In a tiny street (Via Sguazza) in the Oltrano, quite high up on a wall, you will spot this tribute to Mona Lisa. It is purported that she was born in a dwelling that existed on this spot. There, I’ve saved you a trip to Paris and having to be squashed by crowds wanting to see the tiny painting.
Bear with me, sooner or later I’ll run out of wine windows. However, a couple of you had suggested uses for these apertures, nowadays. I found this one which has been adapted to frame the doorbells of the folks who live here.
And, this one which was used to post a “Lost yellow bird” notice. I hope it has been found.
Poor Florence. Since I’ve arrived we’ve had heavy rain, a nocturnal earthquake and a strong cold wind that reminds me of the bora from Trieste. What next? Surely not a tsunami?
In olden days in Florence, many of the owners of palazzi also owned vineyards and produced wine.
Ordinary folks (that would be you and me), could take their empty bottles (or whatever they used to hold wine in those days) to the palace of their choice, and put the empty container(s) and money into the little openings designed especially for this purpose. The lord of the manor, or more likely one of the servants, would replace the empty bottle(s) with wine from their vineyard. And, leave any change owing, I hope.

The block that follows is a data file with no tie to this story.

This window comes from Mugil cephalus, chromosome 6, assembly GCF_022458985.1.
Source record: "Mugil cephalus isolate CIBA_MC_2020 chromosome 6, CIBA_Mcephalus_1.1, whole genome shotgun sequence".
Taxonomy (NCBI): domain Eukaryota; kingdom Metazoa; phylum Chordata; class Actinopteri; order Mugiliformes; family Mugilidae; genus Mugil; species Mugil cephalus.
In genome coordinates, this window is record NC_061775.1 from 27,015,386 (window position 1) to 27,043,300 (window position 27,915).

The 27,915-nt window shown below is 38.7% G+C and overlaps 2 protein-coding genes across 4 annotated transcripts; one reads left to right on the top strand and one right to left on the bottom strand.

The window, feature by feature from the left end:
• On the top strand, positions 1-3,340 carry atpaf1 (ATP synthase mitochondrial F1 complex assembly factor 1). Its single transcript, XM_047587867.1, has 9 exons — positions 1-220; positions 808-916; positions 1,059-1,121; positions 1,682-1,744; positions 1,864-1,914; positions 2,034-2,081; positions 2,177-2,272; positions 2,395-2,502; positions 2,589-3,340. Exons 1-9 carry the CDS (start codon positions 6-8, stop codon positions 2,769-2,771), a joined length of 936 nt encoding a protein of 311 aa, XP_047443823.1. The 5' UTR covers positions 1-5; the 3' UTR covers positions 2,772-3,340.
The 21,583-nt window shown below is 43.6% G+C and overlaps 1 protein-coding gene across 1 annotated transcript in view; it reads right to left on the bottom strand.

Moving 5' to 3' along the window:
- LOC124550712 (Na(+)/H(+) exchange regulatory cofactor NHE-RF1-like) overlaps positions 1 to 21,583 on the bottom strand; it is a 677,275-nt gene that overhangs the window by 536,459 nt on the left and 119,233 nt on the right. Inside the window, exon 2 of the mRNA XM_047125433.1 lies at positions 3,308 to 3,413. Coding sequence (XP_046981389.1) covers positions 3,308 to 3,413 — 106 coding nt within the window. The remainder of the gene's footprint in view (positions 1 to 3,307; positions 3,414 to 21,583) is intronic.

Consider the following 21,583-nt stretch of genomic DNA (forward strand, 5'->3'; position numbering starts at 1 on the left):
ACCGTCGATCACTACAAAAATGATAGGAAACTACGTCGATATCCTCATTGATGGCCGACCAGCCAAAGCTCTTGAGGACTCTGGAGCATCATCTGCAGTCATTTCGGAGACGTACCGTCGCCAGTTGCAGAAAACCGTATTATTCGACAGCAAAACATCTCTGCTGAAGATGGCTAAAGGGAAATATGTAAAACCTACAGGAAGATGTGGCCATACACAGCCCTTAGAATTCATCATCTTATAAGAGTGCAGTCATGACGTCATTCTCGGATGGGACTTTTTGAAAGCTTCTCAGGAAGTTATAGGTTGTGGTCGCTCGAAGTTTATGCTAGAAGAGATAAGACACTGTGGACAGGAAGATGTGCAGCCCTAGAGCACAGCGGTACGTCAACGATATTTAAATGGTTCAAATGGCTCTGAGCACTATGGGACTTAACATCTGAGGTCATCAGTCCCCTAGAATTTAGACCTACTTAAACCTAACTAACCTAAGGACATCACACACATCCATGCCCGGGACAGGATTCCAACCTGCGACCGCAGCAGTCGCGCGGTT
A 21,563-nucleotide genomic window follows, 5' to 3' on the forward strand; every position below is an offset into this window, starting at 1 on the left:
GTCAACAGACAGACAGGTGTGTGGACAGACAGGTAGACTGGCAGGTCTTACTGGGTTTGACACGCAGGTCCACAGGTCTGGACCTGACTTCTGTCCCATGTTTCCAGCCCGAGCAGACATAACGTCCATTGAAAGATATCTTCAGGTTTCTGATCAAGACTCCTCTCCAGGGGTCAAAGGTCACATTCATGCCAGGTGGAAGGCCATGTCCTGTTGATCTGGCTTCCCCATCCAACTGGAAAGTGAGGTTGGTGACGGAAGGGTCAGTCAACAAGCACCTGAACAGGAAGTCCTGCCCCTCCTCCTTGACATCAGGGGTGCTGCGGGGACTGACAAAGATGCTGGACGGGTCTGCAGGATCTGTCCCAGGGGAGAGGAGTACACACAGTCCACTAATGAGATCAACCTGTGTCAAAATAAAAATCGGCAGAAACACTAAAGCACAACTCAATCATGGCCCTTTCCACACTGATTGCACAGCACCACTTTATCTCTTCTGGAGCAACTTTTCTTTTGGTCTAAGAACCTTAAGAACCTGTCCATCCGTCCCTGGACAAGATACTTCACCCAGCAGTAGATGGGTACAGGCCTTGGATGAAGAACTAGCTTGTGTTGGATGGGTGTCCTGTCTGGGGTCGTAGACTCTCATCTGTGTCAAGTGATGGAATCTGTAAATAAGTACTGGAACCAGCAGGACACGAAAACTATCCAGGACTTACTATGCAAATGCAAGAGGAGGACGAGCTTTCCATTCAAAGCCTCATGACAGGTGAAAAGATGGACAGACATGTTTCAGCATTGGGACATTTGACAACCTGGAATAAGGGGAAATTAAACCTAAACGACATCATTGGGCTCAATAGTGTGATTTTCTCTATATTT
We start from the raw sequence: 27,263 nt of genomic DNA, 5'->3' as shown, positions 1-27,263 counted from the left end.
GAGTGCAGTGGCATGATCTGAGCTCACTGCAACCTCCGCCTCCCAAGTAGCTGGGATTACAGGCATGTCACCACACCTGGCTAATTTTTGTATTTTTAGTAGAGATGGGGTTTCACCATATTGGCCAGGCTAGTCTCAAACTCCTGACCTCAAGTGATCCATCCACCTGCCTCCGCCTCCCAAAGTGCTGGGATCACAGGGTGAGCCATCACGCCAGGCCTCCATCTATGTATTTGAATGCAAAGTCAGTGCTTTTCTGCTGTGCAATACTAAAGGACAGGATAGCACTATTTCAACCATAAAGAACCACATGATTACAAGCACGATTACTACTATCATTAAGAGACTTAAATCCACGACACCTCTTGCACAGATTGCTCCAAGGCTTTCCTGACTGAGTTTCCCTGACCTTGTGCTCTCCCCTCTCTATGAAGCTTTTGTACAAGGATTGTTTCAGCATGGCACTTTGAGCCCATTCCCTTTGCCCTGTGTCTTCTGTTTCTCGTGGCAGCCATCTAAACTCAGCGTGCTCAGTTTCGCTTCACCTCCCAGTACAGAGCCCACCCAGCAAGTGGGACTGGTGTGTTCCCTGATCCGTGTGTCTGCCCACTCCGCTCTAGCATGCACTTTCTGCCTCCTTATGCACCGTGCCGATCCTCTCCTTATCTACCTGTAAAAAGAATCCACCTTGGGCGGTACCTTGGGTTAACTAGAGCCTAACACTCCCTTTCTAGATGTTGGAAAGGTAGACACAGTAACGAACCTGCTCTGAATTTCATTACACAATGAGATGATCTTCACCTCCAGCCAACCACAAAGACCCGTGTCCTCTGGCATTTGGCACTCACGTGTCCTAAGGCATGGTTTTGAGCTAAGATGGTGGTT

You can spot many of these former wine windows as you walk around in Florence. They really are like those pissotte in Venice, once you see one, you start to spot them all over the place. So, along with towers and tabernacles, you can look forward to being introduced to these little fragments from the history of Florence.
Here’s a little sample found in about half an hour this morning, in the Oltrarno (the ‘other’ side of the Arno River).
I didn’t see many with the original little door present. Here’s one of them.
I don’t think the original had this piece of glass, a selfie of the photographer and a lost glove.
Oh good, a place to leave some graffiti.
Filed under Florence, Venice
Soon, I’ll be treading the precarious pedestrian pathways of this busy city.
Soon, I’ll be trying to find more examples of the works of this particular street artist.
And, I’ll be wishing I could give rejects like this a new home.
I’ll be visiting this city’s own Piazza San Marco, complete with a Venetian lion.
And, soon I’ll be seeing this dear little girl, who will now be a year older.
I don’t know about you, but I’m a sucker for this primary colour.
But, only so I can introduce a sketch created by Andante. She was inspired by Michelle’s remark about donkeys on the bridges of Venice having to wear slippers to muffle their noise.
First, the Herberton donkeys enjoying some shade after a busy day of standing around being admired.
And, here is the very quiet little donkey, traversing a bridge in Venice.
Thank you, Andante
This photo has nothing to do with donkeys, or slippers or Venice or Andante. It’s specially for suchled and his Grandpa.
These donkeys were part of the scene at the Herberton Village museum. They didn’t have much to do, except look docile and cute.
This nice little fellow got to pat them, and sit on the white one. I like to think that this may have been the start of a lifelong love for donkeys.